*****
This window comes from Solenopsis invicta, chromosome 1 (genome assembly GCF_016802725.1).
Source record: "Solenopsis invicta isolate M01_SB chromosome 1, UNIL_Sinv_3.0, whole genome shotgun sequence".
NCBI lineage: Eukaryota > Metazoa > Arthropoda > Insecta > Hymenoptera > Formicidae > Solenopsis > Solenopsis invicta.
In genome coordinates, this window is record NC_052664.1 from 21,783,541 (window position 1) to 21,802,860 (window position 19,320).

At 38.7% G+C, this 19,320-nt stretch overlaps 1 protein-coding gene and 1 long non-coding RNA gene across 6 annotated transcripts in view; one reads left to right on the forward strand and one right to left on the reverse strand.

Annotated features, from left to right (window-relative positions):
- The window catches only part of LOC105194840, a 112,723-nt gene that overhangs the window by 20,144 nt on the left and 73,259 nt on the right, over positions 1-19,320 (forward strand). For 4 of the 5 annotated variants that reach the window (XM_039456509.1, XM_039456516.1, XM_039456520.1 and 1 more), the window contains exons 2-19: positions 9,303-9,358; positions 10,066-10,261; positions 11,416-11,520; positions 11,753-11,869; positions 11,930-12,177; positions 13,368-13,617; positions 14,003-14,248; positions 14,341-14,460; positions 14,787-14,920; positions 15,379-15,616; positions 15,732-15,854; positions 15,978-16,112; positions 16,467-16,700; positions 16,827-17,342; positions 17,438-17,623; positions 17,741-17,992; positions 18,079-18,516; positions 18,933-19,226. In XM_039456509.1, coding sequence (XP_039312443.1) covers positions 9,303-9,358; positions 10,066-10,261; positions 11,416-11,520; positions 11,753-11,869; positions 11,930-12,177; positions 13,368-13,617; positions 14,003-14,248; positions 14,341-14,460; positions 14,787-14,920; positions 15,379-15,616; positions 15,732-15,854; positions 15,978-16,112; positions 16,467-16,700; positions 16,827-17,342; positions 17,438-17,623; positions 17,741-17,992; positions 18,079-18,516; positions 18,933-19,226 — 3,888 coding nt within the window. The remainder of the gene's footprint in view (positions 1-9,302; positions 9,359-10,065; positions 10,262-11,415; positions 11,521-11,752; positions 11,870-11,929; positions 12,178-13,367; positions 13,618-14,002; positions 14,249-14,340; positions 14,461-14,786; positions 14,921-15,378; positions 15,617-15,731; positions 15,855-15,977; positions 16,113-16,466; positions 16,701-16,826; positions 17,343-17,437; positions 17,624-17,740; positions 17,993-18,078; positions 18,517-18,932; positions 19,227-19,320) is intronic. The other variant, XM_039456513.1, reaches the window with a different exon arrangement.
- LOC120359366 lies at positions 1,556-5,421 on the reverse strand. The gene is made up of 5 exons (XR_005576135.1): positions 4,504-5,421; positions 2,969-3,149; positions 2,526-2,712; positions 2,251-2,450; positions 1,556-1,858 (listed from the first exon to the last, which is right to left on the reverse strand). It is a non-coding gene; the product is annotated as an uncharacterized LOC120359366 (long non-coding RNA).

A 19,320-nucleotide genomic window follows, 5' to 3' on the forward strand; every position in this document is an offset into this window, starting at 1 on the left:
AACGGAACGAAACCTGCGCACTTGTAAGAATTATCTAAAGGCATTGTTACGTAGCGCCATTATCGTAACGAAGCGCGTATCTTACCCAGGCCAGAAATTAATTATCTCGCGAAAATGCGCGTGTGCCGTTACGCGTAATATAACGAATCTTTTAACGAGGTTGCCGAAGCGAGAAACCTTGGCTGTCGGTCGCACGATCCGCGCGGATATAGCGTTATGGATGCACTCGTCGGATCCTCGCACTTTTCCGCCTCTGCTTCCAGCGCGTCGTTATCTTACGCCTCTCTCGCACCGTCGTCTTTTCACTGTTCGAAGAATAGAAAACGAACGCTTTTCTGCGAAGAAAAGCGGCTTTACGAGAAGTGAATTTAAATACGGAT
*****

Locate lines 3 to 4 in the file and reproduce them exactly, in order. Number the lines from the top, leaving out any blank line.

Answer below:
NCBI lineage: Eukaryota > Metazoa > Arthropoda > Insecta > Hymenoptera > Formicidae > Solenopsis > Solenopsis invicta.
In genome coordinates, this window is record NC_052664.1 from 21,783,541 (window position 1) to 21,802,860 (window position 19,320).